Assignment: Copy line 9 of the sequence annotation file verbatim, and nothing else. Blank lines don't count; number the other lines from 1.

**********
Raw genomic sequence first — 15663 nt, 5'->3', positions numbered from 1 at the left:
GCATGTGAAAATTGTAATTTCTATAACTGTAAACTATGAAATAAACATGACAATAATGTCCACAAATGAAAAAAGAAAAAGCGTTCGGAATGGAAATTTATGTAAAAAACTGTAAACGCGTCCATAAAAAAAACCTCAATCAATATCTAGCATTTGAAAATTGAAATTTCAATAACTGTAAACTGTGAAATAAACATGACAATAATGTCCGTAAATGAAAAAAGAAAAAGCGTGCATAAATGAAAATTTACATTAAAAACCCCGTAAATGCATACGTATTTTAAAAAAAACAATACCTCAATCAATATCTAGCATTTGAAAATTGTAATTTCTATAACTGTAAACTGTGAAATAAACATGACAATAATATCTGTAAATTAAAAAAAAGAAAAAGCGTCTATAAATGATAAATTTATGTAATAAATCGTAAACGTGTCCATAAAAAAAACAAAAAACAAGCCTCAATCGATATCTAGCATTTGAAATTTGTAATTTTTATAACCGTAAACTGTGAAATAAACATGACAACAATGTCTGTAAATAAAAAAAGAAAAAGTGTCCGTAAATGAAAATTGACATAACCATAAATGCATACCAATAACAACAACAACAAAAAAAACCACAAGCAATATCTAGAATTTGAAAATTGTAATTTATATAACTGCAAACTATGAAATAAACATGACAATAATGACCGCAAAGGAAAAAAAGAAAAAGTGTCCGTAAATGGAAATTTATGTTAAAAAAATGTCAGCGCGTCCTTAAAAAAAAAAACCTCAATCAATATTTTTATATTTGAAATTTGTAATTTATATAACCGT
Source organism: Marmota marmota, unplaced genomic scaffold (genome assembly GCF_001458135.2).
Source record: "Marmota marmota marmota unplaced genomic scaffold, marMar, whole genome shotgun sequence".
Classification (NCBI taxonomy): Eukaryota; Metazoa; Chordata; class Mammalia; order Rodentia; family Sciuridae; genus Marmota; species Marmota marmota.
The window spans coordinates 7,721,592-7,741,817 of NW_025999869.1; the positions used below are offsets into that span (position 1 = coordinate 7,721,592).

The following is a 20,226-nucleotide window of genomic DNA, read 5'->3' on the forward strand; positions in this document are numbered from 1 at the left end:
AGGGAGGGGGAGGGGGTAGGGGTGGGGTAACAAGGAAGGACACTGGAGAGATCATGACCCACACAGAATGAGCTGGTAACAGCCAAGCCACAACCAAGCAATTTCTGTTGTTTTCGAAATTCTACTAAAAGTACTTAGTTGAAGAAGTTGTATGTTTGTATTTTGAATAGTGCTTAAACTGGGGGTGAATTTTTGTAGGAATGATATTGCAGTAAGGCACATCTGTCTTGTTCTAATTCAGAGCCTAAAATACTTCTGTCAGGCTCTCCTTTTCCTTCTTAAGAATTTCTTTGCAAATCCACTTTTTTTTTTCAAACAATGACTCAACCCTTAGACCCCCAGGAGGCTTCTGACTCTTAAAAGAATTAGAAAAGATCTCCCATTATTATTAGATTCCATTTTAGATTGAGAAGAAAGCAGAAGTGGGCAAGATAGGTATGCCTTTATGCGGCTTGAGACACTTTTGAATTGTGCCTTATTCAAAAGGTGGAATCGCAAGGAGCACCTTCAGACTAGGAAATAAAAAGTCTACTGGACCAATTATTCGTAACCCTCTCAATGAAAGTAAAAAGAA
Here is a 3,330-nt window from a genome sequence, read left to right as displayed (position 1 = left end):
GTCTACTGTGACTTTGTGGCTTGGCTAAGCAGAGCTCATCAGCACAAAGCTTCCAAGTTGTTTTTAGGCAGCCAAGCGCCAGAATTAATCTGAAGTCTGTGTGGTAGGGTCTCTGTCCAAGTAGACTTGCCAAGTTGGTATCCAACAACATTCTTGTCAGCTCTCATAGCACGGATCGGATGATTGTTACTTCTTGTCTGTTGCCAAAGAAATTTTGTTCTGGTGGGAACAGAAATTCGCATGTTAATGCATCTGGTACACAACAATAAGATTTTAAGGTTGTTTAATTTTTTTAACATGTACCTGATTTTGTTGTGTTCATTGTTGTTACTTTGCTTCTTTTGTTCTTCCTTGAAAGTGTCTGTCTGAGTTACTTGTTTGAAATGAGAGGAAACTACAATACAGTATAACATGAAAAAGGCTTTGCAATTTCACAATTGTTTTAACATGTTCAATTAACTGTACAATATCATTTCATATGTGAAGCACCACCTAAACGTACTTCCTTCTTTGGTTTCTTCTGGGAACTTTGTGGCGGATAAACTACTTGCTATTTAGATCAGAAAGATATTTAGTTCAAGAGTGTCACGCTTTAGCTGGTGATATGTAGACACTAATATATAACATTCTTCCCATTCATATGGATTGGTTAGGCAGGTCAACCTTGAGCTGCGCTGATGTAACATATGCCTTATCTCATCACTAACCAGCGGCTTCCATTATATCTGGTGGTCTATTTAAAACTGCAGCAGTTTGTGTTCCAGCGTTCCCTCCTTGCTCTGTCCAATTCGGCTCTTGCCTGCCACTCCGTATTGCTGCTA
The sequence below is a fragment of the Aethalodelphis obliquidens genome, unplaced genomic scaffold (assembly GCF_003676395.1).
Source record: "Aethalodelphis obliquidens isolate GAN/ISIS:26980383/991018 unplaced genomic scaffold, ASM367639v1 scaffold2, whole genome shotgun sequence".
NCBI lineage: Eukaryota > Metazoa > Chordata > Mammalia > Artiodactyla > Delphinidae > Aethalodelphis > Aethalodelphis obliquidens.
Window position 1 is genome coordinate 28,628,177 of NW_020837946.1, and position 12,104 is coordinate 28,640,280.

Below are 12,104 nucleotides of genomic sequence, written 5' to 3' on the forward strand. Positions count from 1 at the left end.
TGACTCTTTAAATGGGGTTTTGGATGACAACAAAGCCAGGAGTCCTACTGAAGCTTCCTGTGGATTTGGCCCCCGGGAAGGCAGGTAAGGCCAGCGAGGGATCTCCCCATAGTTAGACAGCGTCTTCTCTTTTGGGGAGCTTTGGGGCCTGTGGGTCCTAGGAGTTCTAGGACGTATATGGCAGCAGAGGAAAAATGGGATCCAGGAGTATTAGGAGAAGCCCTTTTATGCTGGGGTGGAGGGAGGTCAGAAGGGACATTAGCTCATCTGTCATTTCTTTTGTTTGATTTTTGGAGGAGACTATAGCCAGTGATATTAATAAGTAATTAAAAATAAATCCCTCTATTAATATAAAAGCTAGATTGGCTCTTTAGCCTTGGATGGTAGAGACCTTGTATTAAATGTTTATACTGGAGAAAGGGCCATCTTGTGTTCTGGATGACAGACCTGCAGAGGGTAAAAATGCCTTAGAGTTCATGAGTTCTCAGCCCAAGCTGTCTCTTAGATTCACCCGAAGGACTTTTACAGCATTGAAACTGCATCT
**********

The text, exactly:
Here is a 3,330-nt window from a genome sequence, read left to right as displayed (position 1 = left end):